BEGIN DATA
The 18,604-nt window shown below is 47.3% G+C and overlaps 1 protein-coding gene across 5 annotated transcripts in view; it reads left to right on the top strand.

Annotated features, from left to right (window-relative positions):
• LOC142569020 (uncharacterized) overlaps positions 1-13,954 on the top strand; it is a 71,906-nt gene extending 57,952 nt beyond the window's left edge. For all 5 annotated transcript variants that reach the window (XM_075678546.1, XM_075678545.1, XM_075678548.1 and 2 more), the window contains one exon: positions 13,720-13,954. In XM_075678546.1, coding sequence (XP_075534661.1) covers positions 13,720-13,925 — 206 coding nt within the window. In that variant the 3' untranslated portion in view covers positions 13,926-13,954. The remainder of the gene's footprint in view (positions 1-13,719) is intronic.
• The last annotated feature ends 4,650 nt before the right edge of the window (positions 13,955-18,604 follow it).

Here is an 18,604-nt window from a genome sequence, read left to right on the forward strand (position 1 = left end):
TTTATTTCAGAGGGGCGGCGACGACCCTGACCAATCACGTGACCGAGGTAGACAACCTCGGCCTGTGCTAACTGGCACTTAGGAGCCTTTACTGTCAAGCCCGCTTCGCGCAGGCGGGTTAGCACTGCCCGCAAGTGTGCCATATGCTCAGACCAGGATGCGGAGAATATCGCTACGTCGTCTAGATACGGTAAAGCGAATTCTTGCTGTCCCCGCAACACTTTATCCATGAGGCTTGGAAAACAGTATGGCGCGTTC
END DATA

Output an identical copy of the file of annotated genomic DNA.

The 18,604-nt window shown below is 47.3% G+C and overlaps 1 protein-coding gene across 5 annotated transcripts in view; it reads left to right on the top strand.

Annotated features, from left to right (window-relative positions):
• LOC142569020 (uncharacterized) overlaps positions 1-13,954 on the top strand; it is a 71,906-nt gene extending 57,952 nt beyond the window's left edge. For all 5 annotated transcript variants that reach the window (XM_075678546.1, XM_075678545.1, XM_075678548.1 and 2 more), the window contains one exon: positions 13,720-13,954. In XM_075678546.1, coding sequence (XP_075534661.1) covers positions 13,720-13,925 — 206 coding nt within the window. In that variant the 3' untranslated portion in view covers positions 13,926-13,954. The remainder of the gene's footprint in view (positions 1-13,719) is intronic.
• The last annotated feature ends 4,650 nt before the right edge of the window (positions 13,955-18,604 follow it).

Here is an 18,604-nt window from a genome sequence, read left to right on the forward strand (position 1 = left end):
TTTATTTCAGAGGGGCGGCGACGACCCTGACCAATCACGTGACCGAGGTAGACAACCTCGGCCTGTGCTAACTGGCACTTAGGAGCCTTTACTGTCAAGCCCGCTTCGCGCAGGCGGGTTAGCACTGCCCGCAAGTGTGCCATATGCTCAGACCAGGATGCGGAGAATATCGCTACGTCGTCTAGATACGGTAAAGCGAATTCTTGCTGTCCCCGCAACACTTTATCCATGAGGCTTGGAAAACAGTATGGCGCGTTC